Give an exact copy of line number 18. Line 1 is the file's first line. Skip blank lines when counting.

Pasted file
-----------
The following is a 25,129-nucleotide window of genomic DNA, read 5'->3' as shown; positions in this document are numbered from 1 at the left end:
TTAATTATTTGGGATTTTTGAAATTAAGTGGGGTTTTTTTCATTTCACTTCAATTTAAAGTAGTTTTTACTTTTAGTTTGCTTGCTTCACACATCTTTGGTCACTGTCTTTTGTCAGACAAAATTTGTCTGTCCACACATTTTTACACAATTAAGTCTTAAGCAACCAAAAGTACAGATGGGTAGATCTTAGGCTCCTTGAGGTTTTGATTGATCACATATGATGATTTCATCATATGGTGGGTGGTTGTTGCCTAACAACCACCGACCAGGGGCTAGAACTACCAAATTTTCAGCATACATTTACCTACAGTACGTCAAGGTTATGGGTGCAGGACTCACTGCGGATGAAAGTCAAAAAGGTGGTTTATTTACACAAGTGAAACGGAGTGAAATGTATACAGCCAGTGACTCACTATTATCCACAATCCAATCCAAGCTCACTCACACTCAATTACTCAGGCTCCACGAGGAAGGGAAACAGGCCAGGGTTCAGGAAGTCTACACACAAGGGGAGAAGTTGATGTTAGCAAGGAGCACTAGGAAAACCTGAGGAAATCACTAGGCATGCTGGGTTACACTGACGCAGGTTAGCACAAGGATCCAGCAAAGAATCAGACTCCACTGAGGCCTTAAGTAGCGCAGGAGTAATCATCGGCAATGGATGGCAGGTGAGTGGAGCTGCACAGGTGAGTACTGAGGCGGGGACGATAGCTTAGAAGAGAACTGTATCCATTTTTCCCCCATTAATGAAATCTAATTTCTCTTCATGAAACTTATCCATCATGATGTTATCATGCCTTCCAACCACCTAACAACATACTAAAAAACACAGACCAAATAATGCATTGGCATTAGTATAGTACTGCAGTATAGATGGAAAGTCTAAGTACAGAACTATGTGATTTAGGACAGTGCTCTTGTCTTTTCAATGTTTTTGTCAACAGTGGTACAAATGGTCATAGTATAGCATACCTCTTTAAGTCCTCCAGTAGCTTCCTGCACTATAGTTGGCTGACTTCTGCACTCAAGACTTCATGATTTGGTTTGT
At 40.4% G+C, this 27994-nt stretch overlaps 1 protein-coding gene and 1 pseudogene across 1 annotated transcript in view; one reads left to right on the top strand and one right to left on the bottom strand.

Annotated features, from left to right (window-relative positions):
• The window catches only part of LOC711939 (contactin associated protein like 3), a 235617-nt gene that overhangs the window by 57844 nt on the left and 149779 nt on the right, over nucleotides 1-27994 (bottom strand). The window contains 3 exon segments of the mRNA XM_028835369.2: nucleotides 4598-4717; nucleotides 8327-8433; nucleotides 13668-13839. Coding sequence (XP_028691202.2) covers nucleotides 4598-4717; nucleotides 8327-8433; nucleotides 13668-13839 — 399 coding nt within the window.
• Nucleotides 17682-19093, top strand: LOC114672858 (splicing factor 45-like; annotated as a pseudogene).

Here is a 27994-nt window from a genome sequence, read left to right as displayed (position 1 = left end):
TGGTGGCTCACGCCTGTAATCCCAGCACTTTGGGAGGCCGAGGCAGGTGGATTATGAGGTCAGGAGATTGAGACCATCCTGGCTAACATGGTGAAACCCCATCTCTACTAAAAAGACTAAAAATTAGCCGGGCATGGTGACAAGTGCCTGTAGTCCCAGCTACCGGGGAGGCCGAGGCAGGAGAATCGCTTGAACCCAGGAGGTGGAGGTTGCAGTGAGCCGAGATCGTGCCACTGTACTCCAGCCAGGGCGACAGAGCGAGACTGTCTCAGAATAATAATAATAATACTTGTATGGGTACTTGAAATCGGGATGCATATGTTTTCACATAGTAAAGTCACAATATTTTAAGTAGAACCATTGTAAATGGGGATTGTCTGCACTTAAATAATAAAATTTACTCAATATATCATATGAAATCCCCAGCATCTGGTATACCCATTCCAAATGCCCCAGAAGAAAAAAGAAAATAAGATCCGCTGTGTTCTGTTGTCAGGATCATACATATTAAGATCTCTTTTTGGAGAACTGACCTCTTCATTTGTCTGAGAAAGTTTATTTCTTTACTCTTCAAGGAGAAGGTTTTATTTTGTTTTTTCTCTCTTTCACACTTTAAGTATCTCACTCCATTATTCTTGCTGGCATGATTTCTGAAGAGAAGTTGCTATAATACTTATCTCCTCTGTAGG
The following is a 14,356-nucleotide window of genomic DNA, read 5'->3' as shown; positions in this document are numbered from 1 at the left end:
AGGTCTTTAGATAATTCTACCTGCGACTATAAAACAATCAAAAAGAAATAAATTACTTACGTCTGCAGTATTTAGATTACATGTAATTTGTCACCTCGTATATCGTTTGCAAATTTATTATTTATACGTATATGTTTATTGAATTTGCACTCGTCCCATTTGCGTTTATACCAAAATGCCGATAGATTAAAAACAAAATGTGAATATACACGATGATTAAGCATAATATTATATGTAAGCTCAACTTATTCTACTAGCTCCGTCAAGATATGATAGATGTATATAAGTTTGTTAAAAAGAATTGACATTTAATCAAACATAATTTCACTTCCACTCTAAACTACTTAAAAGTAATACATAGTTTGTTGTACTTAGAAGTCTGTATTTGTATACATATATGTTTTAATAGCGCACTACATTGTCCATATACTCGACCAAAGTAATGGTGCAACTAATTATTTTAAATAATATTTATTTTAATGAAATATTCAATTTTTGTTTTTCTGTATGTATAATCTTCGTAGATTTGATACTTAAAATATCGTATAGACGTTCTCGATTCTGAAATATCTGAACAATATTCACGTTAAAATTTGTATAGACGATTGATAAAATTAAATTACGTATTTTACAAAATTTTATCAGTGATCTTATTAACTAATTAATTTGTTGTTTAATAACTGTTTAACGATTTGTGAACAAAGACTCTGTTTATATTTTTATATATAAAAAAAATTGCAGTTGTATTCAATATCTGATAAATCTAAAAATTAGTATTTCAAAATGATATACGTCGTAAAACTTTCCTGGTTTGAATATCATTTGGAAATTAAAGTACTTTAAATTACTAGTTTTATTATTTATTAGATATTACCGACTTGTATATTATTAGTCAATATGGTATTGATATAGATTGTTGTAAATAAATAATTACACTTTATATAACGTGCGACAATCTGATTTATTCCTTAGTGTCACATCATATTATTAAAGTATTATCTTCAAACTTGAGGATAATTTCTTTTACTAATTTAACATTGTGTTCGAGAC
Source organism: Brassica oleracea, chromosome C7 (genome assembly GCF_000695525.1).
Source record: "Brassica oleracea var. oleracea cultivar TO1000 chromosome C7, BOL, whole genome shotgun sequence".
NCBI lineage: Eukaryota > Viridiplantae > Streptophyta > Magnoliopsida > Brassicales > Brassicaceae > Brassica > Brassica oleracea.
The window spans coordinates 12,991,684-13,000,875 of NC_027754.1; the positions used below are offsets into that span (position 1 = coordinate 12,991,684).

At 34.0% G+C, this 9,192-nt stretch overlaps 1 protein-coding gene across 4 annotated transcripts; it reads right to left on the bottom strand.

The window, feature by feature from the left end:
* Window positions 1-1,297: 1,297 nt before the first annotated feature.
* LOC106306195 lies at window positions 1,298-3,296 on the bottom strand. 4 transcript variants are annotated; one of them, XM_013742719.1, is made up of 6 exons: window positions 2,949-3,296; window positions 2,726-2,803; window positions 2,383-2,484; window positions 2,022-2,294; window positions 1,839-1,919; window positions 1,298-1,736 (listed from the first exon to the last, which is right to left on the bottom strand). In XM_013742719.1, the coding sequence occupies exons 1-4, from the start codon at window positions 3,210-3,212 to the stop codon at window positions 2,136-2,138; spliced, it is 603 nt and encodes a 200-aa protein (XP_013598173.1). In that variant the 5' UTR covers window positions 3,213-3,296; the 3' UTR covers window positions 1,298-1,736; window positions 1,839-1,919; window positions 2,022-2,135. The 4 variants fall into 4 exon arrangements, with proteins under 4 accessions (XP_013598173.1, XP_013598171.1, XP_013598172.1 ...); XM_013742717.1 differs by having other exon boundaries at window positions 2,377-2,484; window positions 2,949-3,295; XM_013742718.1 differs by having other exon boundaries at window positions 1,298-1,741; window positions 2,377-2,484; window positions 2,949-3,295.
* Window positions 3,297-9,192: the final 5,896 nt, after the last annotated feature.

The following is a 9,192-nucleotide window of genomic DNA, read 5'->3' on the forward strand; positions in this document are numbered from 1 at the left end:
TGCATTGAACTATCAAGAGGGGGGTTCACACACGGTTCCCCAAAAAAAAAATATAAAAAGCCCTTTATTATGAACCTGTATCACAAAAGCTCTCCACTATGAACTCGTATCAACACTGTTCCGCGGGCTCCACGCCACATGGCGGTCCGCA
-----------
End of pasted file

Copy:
* LOC106306195 lies at window positions 1,298-3,296 on the bottom strand. 4 transcript variants are annotated; one of them, XM_013742719.1, is made up of 6 exons: window positions 2,949-3,296; window positions 2,726-2,803; window positions 2,383-2,484; window positions 2,022-2,294; window positions 1,839-1,919; window positions 1,298-1,736 (listed from the first exon to the last, which is right to left on the bottom strand). In XM_013742719.1, the coding sequence occupies exons 1-4, from the start codon at window positions 3,210-3,212 to the stop codon at window positions 2,136-2,138; spliced, it is 603 nt and encodes a 200-aa protein (XP_013598173.1). In that variant the 5' UTR covers window positions 3,213-3,296; the 3' UTR covers window positions 1,298-1,736; window positions 1,839-1,919; window positions 2,022-2,135. The 4 variants fall into 4 exon arrangements, with proteins under 4 accessions (XP_013598173.1, XP_013598171.1, XP_013598172.1 ...); XM_013742717.1 differs by having other exon boundaries at window positions 2,377-2,484; window positions 2,949-3,295; XM_013742718.1 differs by having other exon boundaries at window positions 1,298-1,741; window positions 2,377-2,484; window positions 2,949-3,295.